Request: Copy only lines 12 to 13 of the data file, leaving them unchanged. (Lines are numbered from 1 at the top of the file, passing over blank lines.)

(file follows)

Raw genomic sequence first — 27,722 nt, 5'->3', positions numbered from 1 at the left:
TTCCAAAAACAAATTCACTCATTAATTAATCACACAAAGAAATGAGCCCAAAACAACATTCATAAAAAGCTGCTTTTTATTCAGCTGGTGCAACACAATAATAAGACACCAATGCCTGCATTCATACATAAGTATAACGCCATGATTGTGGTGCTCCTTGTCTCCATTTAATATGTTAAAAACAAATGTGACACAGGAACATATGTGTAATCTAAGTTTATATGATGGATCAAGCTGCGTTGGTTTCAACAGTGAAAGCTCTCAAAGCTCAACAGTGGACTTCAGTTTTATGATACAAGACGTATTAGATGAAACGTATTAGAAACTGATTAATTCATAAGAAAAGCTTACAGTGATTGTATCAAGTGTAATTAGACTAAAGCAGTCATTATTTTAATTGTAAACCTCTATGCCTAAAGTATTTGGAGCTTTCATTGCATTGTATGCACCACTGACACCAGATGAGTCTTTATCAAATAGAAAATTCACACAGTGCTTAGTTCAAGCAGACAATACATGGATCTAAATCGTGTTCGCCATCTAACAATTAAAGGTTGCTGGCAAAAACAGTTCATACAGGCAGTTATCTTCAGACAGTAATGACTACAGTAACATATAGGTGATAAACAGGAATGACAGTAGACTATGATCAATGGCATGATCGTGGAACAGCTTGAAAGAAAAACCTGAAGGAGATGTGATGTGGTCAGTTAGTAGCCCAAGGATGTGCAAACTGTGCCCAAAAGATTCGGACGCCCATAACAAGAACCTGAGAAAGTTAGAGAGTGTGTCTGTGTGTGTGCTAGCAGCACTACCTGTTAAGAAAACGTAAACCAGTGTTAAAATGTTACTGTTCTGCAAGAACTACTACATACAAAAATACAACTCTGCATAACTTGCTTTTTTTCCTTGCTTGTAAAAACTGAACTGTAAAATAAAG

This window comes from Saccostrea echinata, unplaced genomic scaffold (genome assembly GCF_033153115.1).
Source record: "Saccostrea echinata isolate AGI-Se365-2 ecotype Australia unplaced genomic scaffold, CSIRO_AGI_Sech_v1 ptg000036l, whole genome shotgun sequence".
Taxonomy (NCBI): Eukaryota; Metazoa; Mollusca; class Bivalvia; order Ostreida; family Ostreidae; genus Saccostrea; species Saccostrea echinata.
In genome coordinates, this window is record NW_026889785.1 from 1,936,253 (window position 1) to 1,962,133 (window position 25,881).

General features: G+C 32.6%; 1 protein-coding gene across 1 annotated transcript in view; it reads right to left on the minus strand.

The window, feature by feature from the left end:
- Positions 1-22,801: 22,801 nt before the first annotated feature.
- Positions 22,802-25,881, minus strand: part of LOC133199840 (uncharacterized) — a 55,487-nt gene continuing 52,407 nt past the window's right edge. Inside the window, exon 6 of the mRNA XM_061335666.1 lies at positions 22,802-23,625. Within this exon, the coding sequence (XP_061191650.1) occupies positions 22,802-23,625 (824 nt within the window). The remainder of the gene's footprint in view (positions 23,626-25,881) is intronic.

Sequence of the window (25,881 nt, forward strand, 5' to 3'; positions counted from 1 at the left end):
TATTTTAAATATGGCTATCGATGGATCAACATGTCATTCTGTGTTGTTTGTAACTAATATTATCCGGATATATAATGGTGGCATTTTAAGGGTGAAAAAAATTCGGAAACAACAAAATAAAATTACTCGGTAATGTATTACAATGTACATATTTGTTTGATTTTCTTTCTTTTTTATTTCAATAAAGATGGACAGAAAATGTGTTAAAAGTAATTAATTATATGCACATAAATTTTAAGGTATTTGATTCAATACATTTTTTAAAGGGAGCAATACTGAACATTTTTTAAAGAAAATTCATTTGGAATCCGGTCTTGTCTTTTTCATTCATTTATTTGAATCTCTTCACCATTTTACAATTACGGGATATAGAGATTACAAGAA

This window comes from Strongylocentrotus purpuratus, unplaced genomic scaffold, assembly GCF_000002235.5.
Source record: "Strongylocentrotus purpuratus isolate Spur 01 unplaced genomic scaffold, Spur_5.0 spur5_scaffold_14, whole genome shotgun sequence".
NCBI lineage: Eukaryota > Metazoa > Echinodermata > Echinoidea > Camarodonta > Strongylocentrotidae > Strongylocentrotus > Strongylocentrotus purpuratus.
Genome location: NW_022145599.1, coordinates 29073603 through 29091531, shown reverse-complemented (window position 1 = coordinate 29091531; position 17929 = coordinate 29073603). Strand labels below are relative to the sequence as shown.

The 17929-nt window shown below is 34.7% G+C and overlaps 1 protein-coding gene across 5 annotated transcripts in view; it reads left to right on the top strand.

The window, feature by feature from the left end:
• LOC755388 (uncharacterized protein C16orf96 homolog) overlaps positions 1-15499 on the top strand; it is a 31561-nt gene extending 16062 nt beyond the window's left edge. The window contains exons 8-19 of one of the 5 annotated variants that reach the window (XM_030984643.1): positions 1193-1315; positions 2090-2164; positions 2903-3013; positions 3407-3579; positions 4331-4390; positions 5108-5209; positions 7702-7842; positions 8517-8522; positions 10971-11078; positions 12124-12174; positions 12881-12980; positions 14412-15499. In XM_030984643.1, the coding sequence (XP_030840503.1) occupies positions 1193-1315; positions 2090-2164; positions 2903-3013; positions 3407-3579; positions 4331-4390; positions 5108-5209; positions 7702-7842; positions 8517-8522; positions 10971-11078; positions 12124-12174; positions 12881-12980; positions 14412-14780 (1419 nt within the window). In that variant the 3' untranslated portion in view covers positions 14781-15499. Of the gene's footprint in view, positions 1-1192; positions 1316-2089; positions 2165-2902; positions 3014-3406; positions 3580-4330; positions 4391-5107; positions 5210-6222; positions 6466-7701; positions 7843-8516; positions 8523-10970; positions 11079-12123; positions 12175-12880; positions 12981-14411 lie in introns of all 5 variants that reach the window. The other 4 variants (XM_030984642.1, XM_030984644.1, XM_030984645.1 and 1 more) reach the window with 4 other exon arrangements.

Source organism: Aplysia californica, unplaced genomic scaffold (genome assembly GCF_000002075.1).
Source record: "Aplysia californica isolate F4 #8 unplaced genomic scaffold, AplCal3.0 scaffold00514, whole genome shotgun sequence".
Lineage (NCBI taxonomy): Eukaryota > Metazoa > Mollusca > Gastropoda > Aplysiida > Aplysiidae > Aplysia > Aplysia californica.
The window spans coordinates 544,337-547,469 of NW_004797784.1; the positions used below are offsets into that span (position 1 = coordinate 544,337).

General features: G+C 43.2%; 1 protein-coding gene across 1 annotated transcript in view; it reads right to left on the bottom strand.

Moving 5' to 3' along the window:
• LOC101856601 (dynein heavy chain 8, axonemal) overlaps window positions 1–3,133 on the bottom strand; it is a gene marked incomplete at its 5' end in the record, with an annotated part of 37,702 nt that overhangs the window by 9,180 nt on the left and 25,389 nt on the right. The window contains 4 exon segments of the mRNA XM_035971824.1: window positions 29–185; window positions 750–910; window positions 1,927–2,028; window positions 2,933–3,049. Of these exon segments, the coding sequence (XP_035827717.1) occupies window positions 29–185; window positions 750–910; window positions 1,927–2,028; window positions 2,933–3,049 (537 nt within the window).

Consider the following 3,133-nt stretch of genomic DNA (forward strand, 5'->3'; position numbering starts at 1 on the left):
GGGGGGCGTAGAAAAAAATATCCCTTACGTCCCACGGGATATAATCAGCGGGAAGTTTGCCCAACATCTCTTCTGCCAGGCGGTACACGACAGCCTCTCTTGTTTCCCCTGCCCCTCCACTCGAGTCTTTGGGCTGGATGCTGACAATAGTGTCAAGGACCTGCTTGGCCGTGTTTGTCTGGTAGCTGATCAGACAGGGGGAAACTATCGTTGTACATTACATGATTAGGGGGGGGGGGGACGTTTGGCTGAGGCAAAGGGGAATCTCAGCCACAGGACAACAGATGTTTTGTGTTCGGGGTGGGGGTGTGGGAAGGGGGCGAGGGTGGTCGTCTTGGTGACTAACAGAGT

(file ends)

TATTTTAAATATGGCTATCGATGGATCAACATGTCATTCTGTGTTGTTTGTAACTAATATTATCCGGATATATAATGGTGGCATTTTAAGGGTGAAAAAAATTCGGAAACAACAAAATAAAATTACTCGGTAATGTATTACAATGTACATATTTGTTTGATTTTCTTTCTTTTTTATTTCAATAAAGATGGACAGAAAATGTGTTAAAAGTAATTAATTATATGCACATAAATTTTAAGGTATTTGATTCAATACATTTTTTAAAGGGAGCAATACTGAACATTTTTTAAAGAAAATTCATTTGGAATCCGGTCTTGTCTTTTTCATTCATTTATTTGAATCTCTTCACCATTTTACAATTACGGGATATAGAGATTACAAGAA

This window comes from Strongylocentrotus purpuratus, unplaced genomic scaffold, assembly GCF_000002235.5.